Said Castellanos: “The home-plate umpire from the first game [John Trumpane] — actually in my last at-bat — told me, he’s like, ‘Hey Nick, you see your bat at the top?’ I said, ‘Yeah, yeah, it’s fine.’ He goes, ‘OK,’ so the umpire in the first game was aware that my bat was in that condition.”
It was determined that the umpires could use their own discretion to allow the home run ruling to remain. But Castellanos’ bat was removed from further use for safety reasons.
“It didn’t give him any advantage,” Cuzzi said. “It’s really just more of a dangerous thing because it’s easier for that bat, if he gets a ball off the end of the bat, it could shatter and who knows? It goes in somebody’s eyes, in somebody’s face. It was more of a safety thing, but it had nothing to do with the home run. The home run was never in question about not counting it.”
Therefore, the grand slam counted, giving Castellanos his 26th homer of the season, one shy of his career high.
“I thought the crew handled it well,” Shildt noted.
Castellanos noted he’s been using the bat since it was initially damaged during his final at-bat on Sunday at Miami.
“I’ve been doing it all year because I don’t want to just waste a bat,” Castellanos said. “I will just pick the pieces of wood that are pushed back until the entire bat is intact. Then I just go and use it. Actually my Opening Day homer against them had a chunk missing because the same thing happened in Spring Training.”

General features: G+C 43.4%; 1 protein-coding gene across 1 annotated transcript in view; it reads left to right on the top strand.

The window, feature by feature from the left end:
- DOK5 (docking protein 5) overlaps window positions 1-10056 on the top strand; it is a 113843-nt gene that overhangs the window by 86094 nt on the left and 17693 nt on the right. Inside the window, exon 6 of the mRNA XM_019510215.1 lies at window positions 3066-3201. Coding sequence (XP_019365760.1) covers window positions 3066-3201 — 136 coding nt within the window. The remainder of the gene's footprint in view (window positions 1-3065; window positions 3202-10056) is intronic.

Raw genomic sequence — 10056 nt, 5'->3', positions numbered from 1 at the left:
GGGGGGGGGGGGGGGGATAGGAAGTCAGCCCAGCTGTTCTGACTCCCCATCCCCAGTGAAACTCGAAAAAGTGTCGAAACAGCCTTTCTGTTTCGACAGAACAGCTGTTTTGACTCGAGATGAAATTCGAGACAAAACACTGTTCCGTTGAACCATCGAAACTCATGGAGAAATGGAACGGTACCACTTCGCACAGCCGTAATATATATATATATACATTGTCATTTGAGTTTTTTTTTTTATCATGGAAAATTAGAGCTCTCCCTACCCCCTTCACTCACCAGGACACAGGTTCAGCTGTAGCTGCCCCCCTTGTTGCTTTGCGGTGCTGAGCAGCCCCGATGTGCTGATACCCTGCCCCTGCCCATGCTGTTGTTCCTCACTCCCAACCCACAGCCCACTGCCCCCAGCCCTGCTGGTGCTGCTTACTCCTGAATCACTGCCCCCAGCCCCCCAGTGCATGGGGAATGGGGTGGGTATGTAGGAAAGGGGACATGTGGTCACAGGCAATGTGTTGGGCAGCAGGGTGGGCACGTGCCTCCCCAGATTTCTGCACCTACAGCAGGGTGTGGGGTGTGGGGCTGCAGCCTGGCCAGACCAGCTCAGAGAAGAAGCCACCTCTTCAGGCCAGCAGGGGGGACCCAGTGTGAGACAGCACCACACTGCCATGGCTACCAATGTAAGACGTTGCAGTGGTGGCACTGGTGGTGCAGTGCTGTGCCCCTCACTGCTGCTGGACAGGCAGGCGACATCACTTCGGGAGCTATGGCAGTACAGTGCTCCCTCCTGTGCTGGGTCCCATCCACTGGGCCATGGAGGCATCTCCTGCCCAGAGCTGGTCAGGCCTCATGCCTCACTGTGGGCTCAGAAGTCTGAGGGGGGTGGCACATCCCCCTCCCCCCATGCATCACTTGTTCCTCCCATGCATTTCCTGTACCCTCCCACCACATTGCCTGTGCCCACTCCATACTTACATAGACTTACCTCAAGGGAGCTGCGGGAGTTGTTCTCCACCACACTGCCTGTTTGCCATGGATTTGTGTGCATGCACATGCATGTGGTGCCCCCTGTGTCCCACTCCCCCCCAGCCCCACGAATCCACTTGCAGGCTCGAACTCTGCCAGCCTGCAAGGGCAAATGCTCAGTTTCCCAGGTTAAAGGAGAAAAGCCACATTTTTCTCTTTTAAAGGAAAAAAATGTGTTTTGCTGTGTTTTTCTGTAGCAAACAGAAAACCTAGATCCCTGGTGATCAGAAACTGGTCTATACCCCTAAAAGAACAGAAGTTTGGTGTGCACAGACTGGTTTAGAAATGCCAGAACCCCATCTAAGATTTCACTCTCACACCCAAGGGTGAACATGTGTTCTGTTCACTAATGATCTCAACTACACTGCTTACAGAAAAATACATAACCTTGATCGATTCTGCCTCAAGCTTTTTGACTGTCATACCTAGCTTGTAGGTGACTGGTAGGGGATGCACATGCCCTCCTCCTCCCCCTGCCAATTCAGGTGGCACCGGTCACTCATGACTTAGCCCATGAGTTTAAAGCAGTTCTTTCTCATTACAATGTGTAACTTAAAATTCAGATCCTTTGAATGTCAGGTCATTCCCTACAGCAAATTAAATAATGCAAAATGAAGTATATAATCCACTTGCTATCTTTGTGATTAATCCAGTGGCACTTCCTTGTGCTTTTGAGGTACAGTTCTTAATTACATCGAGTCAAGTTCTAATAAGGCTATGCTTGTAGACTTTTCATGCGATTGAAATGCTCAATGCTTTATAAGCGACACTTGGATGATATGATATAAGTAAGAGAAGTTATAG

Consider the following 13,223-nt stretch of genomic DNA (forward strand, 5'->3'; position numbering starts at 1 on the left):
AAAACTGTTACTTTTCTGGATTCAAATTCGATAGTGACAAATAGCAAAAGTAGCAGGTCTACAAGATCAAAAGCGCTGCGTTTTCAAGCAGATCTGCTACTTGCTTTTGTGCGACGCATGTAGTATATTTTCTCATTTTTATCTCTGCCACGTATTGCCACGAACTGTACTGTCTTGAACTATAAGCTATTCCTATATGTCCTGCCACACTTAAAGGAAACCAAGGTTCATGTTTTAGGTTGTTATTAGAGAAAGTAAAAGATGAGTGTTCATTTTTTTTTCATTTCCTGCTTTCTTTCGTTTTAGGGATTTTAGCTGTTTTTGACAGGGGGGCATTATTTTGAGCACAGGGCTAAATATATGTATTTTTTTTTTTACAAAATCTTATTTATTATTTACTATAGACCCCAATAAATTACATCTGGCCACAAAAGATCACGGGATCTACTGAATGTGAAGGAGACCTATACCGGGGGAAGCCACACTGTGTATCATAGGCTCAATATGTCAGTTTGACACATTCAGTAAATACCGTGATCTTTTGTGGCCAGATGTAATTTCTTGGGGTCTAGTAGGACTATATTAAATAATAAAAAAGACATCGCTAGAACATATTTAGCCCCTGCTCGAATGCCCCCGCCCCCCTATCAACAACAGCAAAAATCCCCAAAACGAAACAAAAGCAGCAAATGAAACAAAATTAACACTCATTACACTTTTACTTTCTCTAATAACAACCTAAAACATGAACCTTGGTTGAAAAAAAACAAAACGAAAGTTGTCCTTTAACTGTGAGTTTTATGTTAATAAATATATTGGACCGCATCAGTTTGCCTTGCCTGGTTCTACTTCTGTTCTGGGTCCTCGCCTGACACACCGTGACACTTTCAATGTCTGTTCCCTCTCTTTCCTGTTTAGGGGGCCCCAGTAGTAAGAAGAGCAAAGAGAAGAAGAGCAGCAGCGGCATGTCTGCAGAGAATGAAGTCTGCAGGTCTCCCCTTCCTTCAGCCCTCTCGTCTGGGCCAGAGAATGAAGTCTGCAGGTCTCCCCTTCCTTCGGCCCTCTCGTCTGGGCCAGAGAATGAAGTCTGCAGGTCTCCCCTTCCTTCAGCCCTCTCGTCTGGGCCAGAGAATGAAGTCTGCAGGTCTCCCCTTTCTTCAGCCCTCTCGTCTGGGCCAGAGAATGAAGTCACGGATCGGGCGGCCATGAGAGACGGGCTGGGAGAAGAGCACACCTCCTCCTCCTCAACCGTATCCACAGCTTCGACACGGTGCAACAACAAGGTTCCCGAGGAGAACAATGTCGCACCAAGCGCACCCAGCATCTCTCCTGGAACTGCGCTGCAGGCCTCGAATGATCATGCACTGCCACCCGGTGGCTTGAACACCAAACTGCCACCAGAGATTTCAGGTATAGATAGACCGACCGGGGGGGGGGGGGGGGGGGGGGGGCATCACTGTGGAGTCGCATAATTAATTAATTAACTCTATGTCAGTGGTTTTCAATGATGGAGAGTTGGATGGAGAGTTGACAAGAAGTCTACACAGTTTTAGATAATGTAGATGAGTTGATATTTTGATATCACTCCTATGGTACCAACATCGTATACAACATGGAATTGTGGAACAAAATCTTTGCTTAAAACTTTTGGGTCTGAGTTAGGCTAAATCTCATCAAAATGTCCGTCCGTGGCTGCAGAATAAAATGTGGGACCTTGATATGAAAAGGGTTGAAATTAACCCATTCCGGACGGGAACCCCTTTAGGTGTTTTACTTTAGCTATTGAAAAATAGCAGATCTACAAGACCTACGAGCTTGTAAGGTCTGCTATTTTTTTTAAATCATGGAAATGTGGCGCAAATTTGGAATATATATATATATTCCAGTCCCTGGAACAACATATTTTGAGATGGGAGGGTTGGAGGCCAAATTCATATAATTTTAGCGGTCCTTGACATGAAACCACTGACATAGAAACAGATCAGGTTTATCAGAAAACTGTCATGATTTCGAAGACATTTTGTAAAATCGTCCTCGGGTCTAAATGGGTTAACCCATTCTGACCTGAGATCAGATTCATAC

Batting in the bottom of the first inning against Happ, Castellanos drove an 0-1 pitch into the left-field seats for a two-run homer to give Cincinnati a 2-1 lead.
“Both of those home runs were big, that got us going in the right direction right from the beginning of the game,” Bell said. “Sometimes that’s a little bit more important than others. Tonight was one of those games.”
Three batters after Castellanos’ slam, Kyle Farmer added a two-run homer against reliever Junior Fernández to make it an 8-1 game. It boosted the fortunes of Reds starting pitcher Sonny Gray, who began the 12-batter rally with a single and pitched five innings for the victory. Gray allowed two runs and two hits on a pair of solo homers — including Tommy Edman’s to open the evening — with three strikeouts.
By snapping a four-game losing streak and salvaging the final game of the three-game series with the Cardinals, the Reds moved back to a half-game ahead of the Padres for the second National League Wild Card spot. The Cardinals and Phillies are 2 1/2 games behind Cincinnati.
Castellanos is batting .392 with five homers and 12 RBIs this season vs. St. Louis. He slugged a homer against them on Opening Day and was hit by a pitch in the season’s second game. Later the same day — April 3 — he flexed over pitcher Jake Woodford after scoring on a wild pitch to spark a benches-clearing scuffle. The incident resulted in a two-game suspension for Castellanos.
“It gives me an extra edge,” Castellanos said of playing the Cardinals. “I’m naturally a happy person but then for the moments I am pissed for whatever reason, it’s amazing how I am able to lock it in. Riddle me that.”